Telegraph Hill is an area just south of New Cross in the London Borough of Lewisham in southeast London, England. The hill rises to around 30 metres and was formerly known as Plowed Garlic Hill, a relic of the days when the area was covered by market gardens owned by the Worshipful Company of Haberdashers, one of the ancient livery companies of London.
Telegraph Hill gets its current name from a semaphore telegraph station constructed on the summit of the hill circa 1795. The signalling station was one of the points from which news of Wellington’s victory at Waterloo was flashed to London. It was removed in 1823. The poet Robert Browning at one time lived at the foot of Telegraph Hill.
In the late 19th century the Haberdashers decided to develop the hill for housing. The company had already built terraced housing on its land nearer New Cross Road when it commissioned a study of the development potential of Telegraph Hill in 1859. The surveyor recommended ‘the erection of dwelling houses of a high standard’ on wide tree-lined streets, and so the Telegraph Hill we know today came to pass.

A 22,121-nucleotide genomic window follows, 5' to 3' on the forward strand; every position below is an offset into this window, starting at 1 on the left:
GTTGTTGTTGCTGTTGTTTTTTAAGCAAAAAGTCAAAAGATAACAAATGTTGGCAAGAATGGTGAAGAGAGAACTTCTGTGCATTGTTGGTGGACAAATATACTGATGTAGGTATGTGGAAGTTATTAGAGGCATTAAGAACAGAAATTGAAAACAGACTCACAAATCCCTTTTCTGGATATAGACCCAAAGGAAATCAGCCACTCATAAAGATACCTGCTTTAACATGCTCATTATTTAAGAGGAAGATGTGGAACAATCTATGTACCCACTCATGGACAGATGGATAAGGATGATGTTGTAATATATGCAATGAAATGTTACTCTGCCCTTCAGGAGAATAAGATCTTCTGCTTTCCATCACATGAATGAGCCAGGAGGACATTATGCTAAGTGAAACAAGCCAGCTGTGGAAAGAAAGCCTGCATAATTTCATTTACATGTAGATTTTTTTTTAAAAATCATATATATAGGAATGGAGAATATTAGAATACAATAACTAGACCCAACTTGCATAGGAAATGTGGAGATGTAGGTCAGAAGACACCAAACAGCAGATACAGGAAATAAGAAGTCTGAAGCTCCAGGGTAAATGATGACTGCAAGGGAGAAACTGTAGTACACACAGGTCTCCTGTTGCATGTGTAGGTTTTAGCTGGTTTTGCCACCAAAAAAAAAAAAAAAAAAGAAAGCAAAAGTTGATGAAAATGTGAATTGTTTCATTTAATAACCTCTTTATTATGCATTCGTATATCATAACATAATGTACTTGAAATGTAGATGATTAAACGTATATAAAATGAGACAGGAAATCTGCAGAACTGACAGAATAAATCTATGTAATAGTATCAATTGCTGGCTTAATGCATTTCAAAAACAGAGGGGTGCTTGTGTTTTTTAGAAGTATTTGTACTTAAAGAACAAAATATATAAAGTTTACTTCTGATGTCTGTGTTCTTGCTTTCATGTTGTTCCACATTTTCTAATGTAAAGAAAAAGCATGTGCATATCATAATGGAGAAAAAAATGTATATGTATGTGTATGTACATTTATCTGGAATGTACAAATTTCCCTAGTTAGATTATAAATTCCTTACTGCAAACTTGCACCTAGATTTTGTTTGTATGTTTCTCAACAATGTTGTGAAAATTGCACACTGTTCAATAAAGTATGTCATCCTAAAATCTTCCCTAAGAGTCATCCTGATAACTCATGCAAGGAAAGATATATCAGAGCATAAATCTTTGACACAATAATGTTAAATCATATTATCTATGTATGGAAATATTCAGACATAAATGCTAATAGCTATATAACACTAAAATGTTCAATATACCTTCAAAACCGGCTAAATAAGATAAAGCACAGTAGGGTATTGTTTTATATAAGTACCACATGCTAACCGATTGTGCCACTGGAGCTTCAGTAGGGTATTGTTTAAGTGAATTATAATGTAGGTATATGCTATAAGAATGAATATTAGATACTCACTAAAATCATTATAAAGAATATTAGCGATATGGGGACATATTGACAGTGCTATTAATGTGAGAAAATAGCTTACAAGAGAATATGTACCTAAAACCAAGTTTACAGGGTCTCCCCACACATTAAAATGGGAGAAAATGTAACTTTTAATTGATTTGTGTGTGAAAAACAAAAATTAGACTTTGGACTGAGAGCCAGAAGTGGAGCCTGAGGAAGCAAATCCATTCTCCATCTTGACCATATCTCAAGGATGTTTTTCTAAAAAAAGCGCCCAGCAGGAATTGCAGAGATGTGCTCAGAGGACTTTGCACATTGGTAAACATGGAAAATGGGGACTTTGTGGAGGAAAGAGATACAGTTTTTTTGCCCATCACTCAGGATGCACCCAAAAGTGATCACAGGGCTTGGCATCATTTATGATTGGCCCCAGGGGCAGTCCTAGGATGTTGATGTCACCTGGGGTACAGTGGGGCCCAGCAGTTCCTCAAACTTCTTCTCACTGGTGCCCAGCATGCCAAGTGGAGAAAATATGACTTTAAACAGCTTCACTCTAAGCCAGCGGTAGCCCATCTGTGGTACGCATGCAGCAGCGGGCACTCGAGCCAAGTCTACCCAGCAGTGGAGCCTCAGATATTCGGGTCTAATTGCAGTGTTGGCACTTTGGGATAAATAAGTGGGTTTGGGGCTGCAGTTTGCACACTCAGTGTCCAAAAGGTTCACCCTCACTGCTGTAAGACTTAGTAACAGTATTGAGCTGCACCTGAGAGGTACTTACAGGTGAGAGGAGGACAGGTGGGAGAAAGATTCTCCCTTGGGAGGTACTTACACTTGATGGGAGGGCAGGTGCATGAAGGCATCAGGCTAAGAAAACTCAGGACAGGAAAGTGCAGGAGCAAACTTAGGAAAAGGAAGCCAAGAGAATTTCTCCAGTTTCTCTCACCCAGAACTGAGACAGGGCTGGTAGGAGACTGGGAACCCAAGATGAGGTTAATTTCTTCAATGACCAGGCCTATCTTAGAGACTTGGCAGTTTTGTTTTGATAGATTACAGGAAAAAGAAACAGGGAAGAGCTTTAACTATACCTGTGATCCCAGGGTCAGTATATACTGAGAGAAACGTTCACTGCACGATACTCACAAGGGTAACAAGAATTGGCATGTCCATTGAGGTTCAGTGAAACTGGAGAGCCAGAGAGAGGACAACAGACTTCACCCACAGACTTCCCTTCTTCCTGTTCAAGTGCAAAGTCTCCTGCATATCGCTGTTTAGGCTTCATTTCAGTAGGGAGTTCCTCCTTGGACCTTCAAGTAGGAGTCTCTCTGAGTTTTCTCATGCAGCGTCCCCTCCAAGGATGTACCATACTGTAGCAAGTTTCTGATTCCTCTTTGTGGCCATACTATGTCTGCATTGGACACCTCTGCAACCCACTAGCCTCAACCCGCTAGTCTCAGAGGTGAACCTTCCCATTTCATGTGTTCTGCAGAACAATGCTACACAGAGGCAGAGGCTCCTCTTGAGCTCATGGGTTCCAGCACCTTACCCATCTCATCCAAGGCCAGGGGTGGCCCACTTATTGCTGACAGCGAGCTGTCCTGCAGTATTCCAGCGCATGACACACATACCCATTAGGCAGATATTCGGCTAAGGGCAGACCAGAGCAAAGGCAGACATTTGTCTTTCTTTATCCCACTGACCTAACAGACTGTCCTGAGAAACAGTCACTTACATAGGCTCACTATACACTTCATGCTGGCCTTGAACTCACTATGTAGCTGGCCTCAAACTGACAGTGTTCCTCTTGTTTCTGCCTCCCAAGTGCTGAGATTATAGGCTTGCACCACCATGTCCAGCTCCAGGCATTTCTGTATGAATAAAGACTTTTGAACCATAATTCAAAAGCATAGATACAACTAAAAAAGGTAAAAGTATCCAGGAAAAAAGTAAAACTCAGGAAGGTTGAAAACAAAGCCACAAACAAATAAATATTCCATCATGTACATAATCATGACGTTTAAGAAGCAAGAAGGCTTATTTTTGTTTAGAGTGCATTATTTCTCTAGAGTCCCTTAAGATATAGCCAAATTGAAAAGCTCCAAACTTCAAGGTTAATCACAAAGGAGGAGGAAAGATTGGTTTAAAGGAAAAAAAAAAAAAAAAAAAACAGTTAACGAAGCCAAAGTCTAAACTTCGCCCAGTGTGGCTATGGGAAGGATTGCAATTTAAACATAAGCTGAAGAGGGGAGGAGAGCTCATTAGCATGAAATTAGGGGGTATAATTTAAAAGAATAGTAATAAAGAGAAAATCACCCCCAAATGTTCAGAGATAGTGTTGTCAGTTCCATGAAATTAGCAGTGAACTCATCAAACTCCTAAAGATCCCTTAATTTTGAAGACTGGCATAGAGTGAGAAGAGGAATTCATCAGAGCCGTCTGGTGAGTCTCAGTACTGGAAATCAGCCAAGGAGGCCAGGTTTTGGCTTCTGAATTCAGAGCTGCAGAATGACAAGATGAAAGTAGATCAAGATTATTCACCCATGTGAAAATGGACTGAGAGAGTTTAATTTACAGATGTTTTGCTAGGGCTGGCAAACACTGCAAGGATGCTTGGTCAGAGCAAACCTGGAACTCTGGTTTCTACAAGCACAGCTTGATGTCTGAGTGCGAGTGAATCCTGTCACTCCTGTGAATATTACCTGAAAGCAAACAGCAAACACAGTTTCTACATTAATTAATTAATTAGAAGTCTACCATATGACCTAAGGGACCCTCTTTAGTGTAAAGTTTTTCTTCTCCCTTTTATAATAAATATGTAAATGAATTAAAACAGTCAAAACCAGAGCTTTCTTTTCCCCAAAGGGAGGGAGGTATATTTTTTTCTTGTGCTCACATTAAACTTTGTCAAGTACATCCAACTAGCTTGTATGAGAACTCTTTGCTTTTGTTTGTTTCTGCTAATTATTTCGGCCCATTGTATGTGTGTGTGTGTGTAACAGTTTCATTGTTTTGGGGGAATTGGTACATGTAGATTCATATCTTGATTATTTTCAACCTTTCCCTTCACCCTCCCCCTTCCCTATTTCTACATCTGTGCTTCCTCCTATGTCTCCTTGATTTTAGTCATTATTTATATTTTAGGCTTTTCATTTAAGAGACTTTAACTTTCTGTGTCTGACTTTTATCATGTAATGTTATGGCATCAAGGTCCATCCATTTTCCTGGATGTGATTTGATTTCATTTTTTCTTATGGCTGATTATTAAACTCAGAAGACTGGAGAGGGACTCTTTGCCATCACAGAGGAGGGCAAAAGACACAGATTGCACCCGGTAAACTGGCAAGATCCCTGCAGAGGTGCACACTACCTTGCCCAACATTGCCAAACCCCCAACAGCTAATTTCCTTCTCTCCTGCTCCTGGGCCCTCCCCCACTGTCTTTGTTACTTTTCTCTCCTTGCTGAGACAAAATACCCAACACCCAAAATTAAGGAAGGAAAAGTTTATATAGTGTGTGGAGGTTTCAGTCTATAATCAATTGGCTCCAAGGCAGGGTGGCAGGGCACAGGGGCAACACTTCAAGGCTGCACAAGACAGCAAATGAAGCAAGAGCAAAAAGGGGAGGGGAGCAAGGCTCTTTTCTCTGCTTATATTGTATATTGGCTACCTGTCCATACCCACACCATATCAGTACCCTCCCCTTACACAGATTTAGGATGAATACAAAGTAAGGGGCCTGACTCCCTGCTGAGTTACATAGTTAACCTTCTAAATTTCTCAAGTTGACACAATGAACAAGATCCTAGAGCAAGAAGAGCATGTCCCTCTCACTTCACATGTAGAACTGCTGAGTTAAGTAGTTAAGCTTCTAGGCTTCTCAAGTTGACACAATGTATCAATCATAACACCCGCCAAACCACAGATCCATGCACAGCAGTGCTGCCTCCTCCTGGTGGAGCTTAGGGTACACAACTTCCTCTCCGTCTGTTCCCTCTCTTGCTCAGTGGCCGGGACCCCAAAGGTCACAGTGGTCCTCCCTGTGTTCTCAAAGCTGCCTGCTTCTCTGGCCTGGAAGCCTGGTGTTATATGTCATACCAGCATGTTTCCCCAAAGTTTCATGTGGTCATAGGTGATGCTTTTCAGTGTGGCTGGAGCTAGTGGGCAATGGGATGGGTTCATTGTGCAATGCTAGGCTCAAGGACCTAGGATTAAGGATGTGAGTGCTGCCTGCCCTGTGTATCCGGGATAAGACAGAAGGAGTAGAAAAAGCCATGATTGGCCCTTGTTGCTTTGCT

St Catherine’s, Hatcham
Situated on the crest of a hill overlooking Telegraph Hill Park and with wonderful views down towards the river, St Catherine’s was built in 1893-94 to designs by Henry Stock (surveyor to the Haberdashers’ Company).
St Catherine’s is a large church, substantially built, in brick with Ragstone facing and Bathstone weathering stones and window surrounds. The nave is spanned by timber trusses and the roof slopes are finished with Westmoreland slate or Welsh slate. The church has some early English tracery and comprises nave, aisles, chancel, chapel, choir vestry, priests’ vestry, organ chamber and small undercroft. It is in the centre of a largely residential area of fine houses with various schools and colleges.
St Catherine’s was badly damaged in 1913 by fire which was blamed (probably wrongly) on suffragettes and damaged again by an incendiary bomb in 1940 when the congregation moved across the road into Aske’s Boys’ School whilst partial re-roofing took place.
In 1972 the western end of the church was incorporated into the Telegraph Hill Centre. The Centre was designed by Gordon Cook to provide a meeting place and resource centre for the local community, it is still very much used today. The former St Catherine’s Library (now used by Aske’s) and housing on St Catherine’s Drive also form part of the complex.
St Catherine’s today has a diverse congregation, reflecting the diversity of the local community. The Church and Community Centre offer a network of people and activities to sustain the community and welcome new people to it.